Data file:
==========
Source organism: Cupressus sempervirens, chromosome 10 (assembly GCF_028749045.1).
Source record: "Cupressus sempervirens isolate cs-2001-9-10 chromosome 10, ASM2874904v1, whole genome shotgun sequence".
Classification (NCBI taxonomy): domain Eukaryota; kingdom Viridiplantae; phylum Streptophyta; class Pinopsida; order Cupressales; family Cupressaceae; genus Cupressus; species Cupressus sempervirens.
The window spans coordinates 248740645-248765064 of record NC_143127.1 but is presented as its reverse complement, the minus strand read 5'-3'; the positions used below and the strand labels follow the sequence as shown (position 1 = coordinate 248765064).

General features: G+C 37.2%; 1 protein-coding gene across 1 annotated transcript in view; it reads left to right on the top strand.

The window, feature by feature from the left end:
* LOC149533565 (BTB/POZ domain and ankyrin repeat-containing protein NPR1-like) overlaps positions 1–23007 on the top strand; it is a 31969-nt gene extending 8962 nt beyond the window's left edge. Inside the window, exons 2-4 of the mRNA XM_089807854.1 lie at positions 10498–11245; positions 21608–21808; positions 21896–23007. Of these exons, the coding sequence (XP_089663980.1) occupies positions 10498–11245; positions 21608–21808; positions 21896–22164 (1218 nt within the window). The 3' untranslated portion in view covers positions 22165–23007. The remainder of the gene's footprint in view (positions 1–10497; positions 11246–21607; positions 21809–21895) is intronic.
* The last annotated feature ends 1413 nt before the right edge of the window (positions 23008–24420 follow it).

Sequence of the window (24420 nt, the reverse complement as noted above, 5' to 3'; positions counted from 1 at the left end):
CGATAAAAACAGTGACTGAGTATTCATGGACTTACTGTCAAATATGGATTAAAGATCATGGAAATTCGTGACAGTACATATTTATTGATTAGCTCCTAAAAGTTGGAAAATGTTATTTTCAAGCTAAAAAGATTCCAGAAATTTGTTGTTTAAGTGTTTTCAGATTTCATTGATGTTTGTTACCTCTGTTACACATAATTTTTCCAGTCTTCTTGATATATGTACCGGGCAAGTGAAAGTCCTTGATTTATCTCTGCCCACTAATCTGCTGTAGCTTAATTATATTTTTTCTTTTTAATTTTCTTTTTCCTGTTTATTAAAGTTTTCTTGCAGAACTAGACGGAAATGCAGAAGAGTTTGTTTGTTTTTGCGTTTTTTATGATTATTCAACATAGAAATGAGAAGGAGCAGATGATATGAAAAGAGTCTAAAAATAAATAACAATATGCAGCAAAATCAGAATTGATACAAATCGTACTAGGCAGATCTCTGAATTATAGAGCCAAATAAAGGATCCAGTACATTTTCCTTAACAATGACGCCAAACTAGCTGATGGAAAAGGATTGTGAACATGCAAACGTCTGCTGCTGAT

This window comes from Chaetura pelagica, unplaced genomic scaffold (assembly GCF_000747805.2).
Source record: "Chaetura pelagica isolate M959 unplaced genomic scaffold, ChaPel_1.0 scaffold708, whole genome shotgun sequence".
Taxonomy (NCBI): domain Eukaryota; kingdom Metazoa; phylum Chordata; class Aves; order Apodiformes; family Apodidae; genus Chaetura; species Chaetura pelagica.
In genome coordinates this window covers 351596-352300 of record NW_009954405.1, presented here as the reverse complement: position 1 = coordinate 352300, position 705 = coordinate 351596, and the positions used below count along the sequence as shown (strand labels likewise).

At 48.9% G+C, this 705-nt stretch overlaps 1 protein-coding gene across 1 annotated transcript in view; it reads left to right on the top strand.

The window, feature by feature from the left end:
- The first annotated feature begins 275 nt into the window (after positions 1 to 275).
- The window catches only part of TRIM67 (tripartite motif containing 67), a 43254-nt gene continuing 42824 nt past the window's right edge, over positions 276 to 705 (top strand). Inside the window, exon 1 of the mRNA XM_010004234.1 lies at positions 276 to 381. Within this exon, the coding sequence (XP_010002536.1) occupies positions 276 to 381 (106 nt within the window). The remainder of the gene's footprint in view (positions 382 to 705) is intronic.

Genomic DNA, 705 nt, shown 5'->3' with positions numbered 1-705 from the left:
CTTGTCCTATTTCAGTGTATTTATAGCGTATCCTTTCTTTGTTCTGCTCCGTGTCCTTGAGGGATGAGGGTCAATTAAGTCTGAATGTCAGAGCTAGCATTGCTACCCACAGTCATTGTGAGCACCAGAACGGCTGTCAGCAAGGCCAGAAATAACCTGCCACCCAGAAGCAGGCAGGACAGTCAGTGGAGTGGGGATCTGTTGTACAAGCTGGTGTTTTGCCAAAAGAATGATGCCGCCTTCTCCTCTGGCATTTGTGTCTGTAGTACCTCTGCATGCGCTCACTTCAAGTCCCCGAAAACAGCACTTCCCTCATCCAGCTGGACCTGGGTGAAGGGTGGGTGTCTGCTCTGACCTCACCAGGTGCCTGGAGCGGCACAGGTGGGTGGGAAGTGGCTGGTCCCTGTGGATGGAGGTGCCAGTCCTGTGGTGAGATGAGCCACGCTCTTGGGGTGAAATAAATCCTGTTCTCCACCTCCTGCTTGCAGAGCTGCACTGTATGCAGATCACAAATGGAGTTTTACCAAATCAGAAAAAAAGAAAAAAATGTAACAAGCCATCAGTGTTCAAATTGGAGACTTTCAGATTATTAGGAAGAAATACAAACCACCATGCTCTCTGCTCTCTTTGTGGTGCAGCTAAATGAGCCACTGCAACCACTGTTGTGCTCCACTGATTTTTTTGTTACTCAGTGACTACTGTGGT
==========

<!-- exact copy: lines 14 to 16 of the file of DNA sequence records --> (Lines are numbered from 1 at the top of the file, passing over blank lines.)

In genome coordinates this window covers 351596-352300 of record NW_009954405.1, presented here as the reverse complement: position 1 = coordinate 352300, position 705 = coordinate 351596, and the positions used below count along the sequence as shown (strand labels likewise).

At 48.9% G+C, this 705-nt stretch overlaps 1 protein-coding gene across 1 annotated transcript in view; it reads left to right on the top strand.

The window, feature by feature from the left end: